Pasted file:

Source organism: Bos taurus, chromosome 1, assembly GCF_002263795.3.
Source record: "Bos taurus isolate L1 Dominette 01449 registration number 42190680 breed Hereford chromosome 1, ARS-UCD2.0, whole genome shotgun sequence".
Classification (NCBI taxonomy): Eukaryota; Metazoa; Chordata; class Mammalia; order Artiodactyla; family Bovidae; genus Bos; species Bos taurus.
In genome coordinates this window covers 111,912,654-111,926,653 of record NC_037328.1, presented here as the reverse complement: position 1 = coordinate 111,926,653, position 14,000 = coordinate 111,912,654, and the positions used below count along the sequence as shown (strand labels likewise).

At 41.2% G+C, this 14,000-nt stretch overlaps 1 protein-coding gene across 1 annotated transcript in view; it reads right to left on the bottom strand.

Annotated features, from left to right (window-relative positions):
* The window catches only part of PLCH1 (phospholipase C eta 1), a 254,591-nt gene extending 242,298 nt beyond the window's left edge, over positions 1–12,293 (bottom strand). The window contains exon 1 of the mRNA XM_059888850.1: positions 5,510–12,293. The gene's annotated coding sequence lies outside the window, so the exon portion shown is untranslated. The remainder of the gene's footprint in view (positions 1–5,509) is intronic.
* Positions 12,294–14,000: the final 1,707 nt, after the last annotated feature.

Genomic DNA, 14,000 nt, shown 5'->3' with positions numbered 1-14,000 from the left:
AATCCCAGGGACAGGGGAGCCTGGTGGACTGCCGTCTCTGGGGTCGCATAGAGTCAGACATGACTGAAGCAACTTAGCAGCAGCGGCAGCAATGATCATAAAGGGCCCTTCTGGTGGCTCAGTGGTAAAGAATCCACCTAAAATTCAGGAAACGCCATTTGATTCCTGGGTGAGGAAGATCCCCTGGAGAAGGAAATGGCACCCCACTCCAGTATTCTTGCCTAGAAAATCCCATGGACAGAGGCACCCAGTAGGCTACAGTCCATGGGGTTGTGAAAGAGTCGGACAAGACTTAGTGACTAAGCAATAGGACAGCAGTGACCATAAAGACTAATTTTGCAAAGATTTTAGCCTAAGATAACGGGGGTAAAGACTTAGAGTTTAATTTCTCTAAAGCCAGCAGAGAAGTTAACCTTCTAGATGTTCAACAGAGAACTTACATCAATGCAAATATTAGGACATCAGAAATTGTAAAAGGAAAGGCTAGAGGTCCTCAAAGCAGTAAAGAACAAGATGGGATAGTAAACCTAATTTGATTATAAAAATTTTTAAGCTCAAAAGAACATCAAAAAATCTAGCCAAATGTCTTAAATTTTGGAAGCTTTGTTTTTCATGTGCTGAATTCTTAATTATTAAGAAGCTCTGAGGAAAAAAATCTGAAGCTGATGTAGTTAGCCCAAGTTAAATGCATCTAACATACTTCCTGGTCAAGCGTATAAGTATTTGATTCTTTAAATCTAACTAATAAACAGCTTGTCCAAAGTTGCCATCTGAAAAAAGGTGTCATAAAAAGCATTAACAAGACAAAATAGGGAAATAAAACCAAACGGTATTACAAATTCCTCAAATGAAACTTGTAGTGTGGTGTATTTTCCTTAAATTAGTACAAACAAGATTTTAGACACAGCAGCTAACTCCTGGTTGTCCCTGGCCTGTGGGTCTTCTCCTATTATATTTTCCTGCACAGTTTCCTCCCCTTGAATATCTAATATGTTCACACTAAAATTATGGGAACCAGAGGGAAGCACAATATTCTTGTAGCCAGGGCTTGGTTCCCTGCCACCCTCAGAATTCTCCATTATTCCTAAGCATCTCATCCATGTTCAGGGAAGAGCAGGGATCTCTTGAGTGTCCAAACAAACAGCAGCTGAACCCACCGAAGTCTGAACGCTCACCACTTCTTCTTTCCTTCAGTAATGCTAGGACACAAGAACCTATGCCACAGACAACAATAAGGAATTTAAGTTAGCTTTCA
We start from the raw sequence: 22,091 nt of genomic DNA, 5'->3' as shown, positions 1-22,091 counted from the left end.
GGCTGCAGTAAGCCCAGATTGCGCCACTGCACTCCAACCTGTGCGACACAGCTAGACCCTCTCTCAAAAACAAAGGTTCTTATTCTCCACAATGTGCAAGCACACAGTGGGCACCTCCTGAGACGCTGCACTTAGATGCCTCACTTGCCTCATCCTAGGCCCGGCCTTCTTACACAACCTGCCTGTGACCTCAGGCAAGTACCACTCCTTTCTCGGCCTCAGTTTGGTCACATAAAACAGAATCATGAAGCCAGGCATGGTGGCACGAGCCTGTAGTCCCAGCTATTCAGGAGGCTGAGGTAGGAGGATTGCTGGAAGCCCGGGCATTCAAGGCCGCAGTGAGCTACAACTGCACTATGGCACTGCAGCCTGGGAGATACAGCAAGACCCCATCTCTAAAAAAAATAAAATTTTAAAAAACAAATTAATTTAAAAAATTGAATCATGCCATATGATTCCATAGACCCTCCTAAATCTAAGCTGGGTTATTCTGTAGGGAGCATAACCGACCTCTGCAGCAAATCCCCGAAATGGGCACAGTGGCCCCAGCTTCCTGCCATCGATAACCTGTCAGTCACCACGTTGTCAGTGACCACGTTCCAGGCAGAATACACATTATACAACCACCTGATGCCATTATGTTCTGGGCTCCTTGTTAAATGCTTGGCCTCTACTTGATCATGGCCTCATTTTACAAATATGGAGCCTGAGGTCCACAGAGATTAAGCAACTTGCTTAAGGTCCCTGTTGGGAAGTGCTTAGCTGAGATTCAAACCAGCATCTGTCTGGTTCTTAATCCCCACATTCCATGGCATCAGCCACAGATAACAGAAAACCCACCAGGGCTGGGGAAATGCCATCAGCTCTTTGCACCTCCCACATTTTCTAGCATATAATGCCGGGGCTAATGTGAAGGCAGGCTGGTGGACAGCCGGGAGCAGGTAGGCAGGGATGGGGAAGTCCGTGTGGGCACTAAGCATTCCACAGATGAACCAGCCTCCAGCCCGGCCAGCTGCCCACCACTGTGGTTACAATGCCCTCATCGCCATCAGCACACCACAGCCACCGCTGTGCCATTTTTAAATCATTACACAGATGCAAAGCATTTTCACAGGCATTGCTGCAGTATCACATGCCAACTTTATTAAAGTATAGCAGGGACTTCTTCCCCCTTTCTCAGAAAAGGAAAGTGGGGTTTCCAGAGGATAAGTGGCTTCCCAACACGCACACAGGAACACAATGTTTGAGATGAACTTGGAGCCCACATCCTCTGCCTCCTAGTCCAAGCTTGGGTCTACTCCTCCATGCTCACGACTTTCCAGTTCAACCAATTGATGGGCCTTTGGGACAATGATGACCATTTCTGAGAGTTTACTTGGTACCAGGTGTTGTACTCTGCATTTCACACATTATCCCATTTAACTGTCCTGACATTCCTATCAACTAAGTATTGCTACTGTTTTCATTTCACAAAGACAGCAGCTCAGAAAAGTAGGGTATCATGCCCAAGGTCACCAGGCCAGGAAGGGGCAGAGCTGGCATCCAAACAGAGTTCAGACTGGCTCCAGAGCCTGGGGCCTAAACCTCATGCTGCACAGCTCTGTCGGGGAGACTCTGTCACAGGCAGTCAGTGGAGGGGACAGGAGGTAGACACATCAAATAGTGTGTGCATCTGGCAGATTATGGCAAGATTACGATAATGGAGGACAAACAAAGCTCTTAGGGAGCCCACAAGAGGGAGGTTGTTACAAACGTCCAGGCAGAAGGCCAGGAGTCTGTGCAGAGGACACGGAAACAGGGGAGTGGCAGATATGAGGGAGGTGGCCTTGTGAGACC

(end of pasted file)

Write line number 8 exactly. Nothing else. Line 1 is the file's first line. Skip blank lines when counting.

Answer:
* Positions 12,294–14,000: the final 1,707 nt, after the last annotated feature.